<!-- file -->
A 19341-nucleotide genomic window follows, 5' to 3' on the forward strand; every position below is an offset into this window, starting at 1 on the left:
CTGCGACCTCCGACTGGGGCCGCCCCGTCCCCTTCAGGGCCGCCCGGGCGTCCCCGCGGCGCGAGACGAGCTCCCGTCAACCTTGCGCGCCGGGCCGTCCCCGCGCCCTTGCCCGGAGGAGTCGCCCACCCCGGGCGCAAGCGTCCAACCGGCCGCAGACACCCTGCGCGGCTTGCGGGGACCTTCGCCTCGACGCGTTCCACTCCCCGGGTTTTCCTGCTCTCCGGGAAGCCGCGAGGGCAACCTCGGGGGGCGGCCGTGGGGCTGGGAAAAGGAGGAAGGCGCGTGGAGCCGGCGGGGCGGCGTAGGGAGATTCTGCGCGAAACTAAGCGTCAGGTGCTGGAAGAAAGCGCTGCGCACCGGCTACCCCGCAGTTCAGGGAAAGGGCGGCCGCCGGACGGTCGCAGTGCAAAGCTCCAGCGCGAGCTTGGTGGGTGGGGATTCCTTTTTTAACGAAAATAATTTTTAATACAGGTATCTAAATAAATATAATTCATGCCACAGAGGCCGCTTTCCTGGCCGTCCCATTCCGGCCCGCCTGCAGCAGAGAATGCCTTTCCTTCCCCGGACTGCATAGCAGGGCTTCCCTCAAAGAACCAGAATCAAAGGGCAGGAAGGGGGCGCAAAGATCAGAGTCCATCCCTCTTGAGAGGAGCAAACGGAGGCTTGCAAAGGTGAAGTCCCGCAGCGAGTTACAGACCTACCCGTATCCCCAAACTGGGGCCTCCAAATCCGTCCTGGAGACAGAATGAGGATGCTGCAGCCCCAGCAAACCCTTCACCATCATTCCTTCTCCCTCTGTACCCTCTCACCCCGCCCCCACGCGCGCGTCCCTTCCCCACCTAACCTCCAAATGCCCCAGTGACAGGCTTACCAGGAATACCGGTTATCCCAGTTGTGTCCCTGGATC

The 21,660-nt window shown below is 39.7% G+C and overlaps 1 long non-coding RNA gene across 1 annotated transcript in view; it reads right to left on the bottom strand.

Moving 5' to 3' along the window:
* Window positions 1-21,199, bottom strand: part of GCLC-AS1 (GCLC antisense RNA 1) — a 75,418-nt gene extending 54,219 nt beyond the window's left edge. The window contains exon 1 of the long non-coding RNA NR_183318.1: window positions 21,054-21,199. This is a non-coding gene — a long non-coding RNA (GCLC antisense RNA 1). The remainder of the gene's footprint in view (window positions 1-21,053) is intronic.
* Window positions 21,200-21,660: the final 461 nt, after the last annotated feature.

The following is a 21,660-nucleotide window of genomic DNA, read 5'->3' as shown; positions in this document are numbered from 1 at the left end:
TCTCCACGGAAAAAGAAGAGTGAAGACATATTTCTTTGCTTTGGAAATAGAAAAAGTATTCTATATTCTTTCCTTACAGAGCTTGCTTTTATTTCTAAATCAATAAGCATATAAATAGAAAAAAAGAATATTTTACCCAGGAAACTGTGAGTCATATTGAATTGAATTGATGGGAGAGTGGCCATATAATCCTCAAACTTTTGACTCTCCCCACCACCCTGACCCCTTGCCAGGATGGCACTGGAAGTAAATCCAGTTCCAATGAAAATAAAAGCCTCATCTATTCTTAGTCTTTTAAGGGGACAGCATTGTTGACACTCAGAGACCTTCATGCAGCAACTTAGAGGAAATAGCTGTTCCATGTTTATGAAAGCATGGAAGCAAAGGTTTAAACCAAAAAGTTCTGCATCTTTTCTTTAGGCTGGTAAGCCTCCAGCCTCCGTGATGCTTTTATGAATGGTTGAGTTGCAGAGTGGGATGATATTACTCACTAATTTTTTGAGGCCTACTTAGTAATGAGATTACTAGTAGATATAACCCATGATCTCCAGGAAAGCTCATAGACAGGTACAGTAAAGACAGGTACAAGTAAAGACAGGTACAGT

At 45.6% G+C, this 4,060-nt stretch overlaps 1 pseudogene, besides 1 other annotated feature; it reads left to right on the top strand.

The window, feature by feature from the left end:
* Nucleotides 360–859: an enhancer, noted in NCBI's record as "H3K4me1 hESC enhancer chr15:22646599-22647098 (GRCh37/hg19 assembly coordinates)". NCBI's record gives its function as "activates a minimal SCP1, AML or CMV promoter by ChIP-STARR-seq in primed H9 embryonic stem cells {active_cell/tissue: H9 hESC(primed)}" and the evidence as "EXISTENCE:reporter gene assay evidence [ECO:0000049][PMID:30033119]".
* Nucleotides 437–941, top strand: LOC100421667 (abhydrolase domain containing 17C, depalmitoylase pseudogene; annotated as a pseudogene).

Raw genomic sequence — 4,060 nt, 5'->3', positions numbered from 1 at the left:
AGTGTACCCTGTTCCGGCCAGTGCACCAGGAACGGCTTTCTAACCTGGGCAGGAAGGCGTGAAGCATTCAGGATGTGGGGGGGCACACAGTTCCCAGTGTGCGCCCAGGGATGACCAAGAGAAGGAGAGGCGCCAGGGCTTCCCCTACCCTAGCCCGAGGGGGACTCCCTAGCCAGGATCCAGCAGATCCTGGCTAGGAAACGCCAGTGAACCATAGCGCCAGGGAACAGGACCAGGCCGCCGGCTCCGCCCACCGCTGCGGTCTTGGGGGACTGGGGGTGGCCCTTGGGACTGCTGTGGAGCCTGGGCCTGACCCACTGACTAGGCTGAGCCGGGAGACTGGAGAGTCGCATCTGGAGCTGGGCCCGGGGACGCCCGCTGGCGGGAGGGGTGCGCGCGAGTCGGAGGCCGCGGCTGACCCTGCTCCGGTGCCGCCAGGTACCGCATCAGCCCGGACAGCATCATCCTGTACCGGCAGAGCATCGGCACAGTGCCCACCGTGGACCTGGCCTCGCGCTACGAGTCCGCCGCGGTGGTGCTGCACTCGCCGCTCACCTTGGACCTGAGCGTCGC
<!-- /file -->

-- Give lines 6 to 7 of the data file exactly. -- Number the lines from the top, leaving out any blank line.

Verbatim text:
* Window positions 21,200-21,660: the final 461 nt, after the last annotated feature.

The following is a 21,660-nucleotide window of genomic DNA, read 5'->3' as shown; positions in this document are numbered from 1 at the left end: